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Available online 7 December 2021
High flow oxygen therapy in the treatment of SARS-CoV-2 pneumonia
Oxigenoterapia de alto flujo en el tratamiento de la neumonía por síndrome respiratorio agudo grave por coronavirus tipo 2
A. González-Castro
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Corresponding author.
, E. Cuenca Fito, A. Fernandez-Rodriguez, P. Escudero Acha, J.C. Rodríguez Borregán, Y. Peñasco
Servicio de Medicina Intensiva, Hospital Universitario Marqués de Valdecilla, Santander, Spain
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Table 1. Main differences between patients on initial treatment of high-flow nasal oxygen, early non-invasive ventilation, and patients with bailout non-invasive ventilation.
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Dear Editor:

High-flow nasal oxygen therapy (HFNO), and non-invasive ventilation (NIV) have been used to treat early acute hypoxemic respiratory failure due to SARS-CoV-2-induced pneumonia. In this sense, the PROSPERO trial1 found that HFNO did not reduce the rate of intubation or the mortality rate in emergency wards. However, after conducting a systematic review and a meta-analysis, Ferreiro et al. found that, compared to standard oxygen therapy, the use of non-invasive oxygenation strategies was associated with a lower risk of death.2 The guidelines established by our society for the management of SARS-CoV-2-induced pneumonia recommend using HFNO3,4 instead of NIV (except for selected cases).

One of the main justifications for this recommendation is based on the statement that “NIV can generate aerosols and facilitate the spreading of the virus”; in this sense, the study conducted by Fowler et al. found no significant association between both variables. Although the analysis conducted by Raboud et al. found differences in a percentage comparison that used the chi-square test, the logistic regression model confirmed the following as independent predictors: the exposure of the eyes and mucous membrane to the patient’s bodily fluids (OR = 7.34; P = .001), a patient’s APACHE II score ≥ 20 (OR = 17.05; P = .0009), a patient’s P/F ratio ≤ 59 (OR = 8.65; P = .001), and being present while an ECG (OR = 3.52; P = .002), and intubation (OR = 2.79; P = .004) are being performed.5,6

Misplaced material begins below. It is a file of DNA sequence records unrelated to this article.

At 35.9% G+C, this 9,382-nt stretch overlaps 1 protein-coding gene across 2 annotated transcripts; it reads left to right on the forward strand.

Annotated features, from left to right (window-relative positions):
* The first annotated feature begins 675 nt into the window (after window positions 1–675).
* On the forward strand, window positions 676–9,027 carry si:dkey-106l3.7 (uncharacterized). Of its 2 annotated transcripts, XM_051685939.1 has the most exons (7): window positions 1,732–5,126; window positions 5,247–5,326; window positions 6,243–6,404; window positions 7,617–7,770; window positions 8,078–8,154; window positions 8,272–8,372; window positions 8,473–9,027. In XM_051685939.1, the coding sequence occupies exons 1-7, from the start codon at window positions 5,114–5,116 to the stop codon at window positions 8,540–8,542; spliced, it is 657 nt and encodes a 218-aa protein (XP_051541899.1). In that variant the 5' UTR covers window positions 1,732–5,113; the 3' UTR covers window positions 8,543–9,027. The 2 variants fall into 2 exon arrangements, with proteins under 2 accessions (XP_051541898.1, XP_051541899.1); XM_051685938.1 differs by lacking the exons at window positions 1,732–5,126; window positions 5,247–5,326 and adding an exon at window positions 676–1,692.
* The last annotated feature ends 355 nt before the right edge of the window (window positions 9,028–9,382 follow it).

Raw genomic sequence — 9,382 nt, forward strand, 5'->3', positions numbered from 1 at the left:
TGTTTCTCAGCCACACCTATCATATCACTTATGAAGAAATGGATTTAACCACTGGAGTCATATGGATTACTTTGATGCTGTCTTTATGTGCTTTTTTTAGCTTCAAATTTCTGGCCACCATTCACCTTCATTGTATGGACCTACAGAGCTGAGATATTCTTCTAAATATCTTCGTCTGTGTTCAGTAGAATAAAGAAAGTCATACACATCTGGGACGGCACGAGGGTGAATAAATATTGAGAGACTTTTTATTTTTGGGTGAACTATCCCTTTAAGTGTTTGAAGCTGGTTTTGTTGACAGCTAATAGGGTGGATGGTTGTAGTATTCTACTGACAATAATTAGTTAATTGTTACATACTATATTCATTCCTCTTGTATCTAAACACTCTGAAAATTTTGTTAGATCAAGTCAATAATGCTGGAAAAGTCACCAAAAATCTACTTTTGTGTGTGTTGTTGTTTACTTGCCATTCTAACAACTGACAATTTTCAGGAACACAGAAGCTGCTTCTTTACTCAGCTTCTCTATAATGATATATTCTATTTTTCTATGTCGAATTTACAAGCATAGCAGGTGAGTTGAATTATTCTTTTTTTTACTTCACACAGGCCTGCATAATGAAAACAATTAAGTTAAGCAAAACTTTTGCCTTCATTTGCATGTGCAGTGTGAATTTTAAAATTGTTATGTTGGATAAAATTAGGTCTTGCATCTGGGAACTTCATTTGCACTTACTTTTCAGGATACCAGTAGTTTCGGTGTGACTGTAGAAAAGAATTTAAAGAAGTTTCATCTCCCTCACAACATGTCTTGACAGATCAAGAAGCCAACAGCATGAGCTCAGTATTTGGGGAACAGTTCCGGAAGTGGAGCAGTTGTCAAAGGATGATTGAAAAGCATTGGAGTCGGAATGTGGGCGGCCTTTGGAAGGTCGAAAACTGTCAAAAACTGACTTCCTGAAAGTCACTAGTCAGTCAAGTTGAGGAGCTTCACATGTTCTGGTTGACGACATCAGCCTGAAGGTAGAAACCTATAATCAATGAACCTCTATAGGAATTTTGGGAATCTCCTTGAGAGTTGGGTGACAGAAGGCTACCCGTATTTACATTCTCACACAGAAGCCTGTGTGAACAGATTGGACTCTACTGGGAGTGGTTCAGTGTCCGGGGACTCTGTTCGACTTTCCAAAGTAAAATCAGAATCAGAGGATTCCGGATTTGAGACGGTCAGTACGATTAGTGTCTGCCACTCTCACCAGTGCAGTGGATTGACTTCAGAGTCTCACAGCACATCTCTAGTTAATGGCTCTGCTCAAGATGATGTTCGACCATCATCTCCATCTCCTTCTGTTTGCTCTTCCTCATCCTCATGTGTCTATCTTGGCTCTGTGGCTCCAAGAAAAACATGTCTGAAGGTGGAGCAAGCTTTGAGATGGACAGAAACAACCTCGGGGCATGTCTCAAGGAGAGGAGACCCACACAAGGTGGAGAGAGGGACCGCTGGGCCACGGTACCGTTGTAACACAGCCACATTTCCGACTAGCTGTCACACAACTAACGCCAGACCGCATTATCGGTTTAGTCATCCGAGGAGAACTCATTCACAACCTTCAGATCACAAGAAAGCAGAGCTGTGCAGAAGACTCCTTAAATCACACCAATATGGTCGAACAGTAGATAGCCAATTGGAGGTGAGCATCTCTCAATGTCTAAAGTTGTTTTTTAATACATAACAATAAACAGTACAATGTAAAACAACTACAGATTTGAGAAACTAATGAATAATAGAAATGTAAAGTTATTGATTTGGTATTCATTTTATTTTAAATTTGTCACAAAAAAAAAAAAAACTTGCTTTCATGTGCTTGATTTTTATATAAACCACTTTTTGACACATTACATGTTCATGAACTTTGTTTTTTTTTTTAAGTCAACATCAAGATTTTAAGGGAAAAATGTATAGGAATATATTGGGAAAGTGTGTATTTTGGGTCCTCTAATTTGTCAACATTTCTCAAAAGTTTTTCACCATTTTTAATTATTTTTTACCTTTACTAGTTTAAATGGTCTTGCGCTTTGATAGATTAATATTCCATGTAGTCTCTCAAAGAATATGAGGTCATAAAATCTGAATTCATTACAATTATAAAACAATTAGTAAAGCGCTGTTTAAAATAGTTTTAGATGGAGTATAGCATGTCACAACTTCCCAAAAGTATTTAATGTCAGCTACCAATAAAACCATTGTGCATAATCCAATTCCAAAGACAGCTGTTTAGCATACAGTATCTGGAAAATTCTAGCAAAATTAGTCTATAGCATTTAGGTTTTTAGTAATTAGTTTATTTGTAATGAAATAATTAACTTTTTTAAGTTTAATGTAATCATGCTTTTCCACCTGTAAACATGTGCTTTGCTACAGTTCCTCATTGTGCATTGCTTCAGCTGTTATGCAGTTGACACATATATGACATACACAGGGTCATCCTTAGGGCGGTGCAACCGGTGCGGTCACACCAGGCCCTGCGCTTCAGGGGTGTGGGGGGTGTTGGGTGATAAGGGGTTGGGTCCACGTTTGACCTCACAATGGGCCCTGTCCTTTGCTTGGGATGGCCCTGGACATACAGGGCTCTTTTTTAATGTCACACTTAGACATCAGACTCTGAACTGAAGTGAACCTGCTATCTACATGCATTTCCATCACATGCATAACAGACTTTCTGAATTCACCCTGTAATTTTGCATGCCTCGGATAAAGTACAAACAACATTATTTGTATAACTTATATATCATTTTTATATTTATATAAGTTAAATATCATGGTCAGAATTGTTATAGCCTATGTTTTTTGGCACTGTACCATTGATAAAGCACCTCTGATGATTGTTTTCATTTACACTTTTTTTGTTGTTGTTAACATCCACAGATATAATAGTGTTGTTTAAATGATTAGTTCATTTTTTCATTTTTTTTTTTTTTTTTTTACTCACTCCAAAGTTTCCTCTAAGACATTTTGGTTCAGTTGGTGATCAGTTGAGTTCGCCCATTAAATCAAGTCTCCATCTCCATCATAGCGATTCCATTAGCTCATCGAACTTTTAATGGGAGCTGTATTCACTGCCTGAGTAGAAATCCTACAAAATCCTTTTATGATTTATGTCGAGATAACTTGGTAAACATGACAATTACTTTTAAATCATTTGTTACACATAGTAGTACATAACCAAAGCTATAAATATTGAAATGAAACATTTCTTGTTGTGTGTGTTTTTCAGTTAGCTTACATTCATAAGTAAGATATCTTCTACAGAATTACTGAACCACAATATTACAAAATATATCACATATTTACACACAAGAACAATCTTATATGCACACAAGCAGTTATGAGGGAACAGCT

Based on the hypothesis that, in selected cases, the use of HFNO can improve the disease progression of patients with respiratory failure admitted to the ICU, a total of 79 patients hospitalized in the COVID unit of the critical care medicine section (CCMS) between March through May 2020 were retrospectively reviewed. The study was completed with an analysis of the cost-effectiveness ratio of the respiratory therapy to treat hypoxemic respiratory failure due to SARS-CoV-2-induced pneumonia (see electronic supplementary data).

Data were obtained from a registry of patients with COVID from the CCMS after receiving the approval from the local research ethics committee and obtaining the informed consent of the patient or his legal representative

In 12 patients the clinical suspicion of SARS-CoV-2-induced disease could not be microbiologically confirmed, which is why these patients were excluded from the analysis. The main clinical and epidemiological characteristics of the cohort of patients are shown on Table 1 of the electronic supplementary data.

Table 1.

Main differences between patients on initial treatment of high-flow nasal oxygen, early non-invasive ventilation, and patients with bailout non-invasive ventilation.

Variables  HFNO (N = 12)  Bailout IMV (N = 8)  IMV (N = 45) 
Age, mean (SD)  51 (26)  62 (12)  60 (13) 
Men, n (%)  8 (67)  6 (75)  30 (67) 
AHT, n (%)  3 (25)  4 (50)  24 (53) 
DM, n (%)  1 (8)  2 (25)  11 (24)